U.S. team is winner on field, and in television ratings

June 24, 1994|By Phil Jackman

The TV Repairman:

Not only has the World Cup been an artistic success to date as once again we see the power of the upset to captivate, ABC, ESPN and the folks who run the show (FIFA) are positively giddy about this country's apparent surge of interest.

While the U.S. team's tie with Switzerland gave ABC a substantial ratings victory over U.S. Open golf despite an 11:30 a.m. start last Saturday, busy ESPN, going with three games some days, has been going into 1.25 million homes consistently and not included in that number is the bars, restaurants and halls that have set up the big screens for neighborhood ethnics.

The main meaning of the cable's ratings for soccer beating its established baseball programming is it proves the American public is at least giving the booters a peek. And what fan, after watching the U.S.'s 2-1 victory over Colombia Wednesday night, isn't going to hustle back and check out the game against Romania on the network Sunday?

The main disappointment of the U.S.-Colombia game (picky-picky) was the fact that Carlos Valderrama, soccer's answer to Dennis Rodman with his constantly-changing and strange hairdos, didn't change his look at halftime.

Today's games on ESPN include Mexico vs. Ireland at 12:25 p.m., Brazil vs. Cameroon at 3:55 p.m. and Sweden vs. Russia at 7:25 p.m., all possessing strong appeal. Channel 13 is passing on tomorrow's ABC coverage of Belgium-Netherlands at 12:30 p.m. and Senior Golf, but will pick up Argentina-Nigeria at 4 p.m. in progress (Orioles at Toronto at 1:30 p.m.) WJZ also will be a half-hour late at the U.S.-Romania game Sunday (4 p.m.) as it sticks with one of those infomercials, according to TV Guide. Do you believe it?

What soccer could use right now in this country is perspective. It should be enjoyed for the moment and let the future take care of itself. After an earlier momentous 1-0 victory over kingpin England in 1950, American coach Bill Jeffrey said, "This is all that is needed to make the game go in the States." His forecast was faulty, but who cares? Obviously not Channel 13.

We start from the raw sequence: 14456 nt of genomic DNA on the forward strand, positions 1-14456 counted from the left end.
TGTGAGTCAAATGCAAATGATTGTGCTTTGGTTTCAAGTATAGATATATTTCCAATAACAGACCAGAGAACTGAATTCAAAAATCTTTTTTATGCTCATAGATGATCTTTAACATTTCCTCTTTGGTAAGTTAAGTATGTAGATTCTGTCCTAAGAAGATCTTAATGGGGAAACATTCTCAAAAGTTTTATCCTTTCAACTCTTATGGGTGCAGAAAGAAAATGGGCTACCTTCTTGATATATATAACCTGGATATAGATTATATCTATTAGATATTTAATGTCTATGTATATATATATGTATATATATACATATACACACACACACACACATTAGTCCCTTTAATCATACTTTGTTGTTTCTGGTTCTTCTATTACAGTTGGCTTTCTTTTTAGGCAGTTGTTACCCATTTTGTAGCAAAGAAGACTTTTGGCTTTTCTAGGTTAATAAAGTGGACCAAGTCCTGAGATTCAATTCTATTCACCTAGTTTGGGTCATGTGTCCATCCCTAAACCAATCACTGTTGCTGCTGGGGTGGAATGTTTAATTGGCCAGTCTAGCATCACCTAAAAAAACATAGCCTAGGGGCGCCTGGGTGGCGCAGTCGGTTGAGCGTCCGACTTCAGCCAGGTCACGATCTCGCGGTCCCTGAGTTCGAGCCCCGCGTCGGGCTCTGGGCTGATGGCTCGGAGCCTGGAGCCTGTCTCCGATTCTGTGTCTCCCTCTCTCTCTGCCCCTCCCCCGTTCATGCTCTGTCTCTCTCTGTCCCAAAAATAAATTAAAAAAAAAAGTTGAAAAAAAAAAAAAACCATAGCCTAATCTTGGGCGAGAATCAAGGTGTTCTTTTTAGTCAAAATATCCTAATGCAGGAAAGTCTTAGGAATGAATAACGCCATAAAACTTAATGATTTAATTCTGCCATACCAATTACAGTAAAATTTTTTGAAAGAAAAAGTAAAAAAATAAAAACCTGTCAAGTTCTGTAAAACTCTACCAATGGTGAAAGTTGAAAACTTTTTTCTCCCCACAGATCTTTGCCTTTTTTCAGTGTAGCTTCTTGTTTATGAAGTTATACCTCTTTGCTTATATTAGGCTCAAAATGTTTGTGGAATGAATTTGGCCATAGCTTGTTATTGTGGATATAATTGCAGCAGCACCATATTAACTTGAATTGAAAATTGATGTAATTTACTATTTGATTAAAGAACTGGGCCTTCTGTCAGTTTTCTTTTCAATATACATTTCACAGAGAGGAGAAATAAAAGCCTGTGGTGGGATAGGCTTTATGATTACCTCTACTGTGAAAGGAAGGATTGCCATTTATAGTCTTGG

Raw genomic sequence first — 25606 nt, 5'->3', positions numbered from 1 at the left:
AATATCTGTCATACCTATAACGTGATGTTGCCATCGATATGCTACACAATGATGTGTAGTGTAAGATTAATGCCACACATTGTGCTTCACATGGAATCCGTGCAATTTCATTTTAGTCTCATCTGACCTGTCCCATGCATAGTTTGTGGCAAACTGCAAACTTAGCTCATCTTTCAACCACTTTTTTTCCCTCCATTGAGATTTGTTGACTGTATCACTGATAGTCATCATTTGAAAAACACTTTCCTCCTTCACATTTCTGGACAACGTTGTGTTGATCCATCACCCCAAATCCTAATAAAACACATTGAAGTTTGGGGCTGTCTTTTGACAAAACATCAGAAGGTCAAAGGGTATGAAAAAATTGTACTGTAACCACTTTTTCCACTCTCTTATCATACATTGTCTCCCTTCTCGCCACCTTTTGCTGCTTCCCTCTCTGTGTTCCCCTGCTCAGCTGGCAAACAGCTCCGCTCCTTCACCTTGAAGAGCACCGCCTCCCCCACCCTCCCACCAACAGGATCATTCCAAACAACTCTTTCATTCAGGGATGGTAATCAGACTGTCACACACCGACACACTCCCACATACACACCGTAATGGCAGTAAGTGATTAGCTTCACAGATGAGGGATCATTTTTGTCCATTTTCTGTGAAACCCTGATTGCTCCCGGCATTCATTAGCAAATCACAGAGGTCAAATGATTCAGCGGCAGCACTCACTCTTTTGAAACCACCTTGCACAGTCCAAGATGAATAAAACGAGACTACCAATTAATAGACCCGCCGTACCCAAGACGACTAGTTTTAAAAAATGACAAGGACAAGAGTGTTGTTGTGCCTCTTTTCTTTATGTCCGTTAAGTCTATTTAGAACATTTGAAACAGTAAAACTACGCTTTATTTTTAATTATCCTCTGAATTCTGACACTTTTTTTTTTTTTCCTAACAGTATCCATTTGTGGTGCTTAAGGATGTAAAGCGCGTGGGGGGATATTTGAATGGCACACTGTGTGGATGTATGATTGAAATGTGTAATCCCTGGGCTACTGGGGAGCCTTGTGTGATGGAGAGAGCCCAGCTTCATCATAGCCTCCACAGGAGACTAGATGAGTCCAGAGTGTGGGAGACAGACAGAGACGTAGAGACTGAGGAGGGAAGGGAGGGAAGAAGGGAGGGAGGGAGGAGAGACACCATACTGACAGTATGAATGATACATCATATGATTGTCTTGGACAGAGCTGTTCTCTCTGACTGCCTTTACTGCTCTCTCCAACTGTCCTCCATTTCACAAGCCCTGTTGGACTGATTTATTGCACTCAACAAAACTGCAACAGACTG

* Yes indeed, folks, Wimbledon hasn't been forgotten during the soccer-winter(?) sports playoff crush, etc. NBC shows up with a 2 p.m. show tomorrow and 3 p.m. Sunday after HBO spent the week scurrying for filler during the inevitable rain delays in England. The net will have three-hour shows beginning at 10 a.m. next Monday, Tuesday and Wednesday and women's semifinal action Thursday at 1 p.m. and 12:30 a.m. HBO has afternoon telecasts next week.

* All boxing fans have a favorite announcer and the guy for this corner is Al Albert doing "Tuesday Night Fights" on USA. As Tom Glesby and Al Davis battled on in a co-feature the other night, Al said, "I see a fight developing here" as the guys mixed it up in Round 8. By the ninth, Glesby was pummeling his man on the ropes and the ref stopped it.

Perhaps even more embarrassing that Marylander Sharmba Mitchell suffered his second straight knockout loss to a guy, Stevie Johnston, in only his 12th fight, was Mitchell's fight against "Bazooka" Limon some time back. Former champion Limon, for some reason, decided his attack should include reaching over and pulling down Sharmba's trunks. It was a national TV first.

There's as much boxing on the tube this weekend as we usually expect during the Olympics' 300-plus bout schedule. After heavyweights Jeremy Williams and Bert Cooper get done hammering away on ESPN tonight (9:30), the Roberto Duran-Vinny Pazienza shouting match dominates tomorrow (pay per view) and Eye on Sports on CBS Sunday (2 p.m.) has unbeaten featherweight champ Kevin Kelly taking on Georgie Navarro as part of a fistic-horse racing twin bill from Atlantic City. In the seven-furlong Caesars International Handicap is Calipha, winner of the Black-Eyed Susan at Pimlico the day before the Preakness.

* Ken Burns' "Baseball," in production for 3 1/2 years, will be on PBS Sept. 18-22 and Sept. 25-28. Reviewers, who have seen excerpts, are already raving, raising it up toward the level of Burns' epic "Civil War" effort of a few years ago. Narrators run the gamut from Paul Newman to Stephen King to Jody Powell.

* The numbers have changed a tad over the last few days, but the stat of the week has to be the 109-7 edge the team that scores first has over the opposition in World Cup competition the last few decades. That's similar to the advantage run up by NBA home teams in Game 7's.

The NBA finale, Houston putting the New York Knicks out of their misery Wednesday night, drew a lousy audience for a few reasons: The awful, sloppy, far too physical play, the 1950-type scores (Americans want goals, guys) and the fact ratings had to be compared with the Michael Jordan numbers of the past few years. Pro hoop fans take heart, there's at least a 95 percent chance "Air" is back next year.

By the way, the NBA achieved a record that can be tied but never broken: Its season and postseason stretched over all four seasons.

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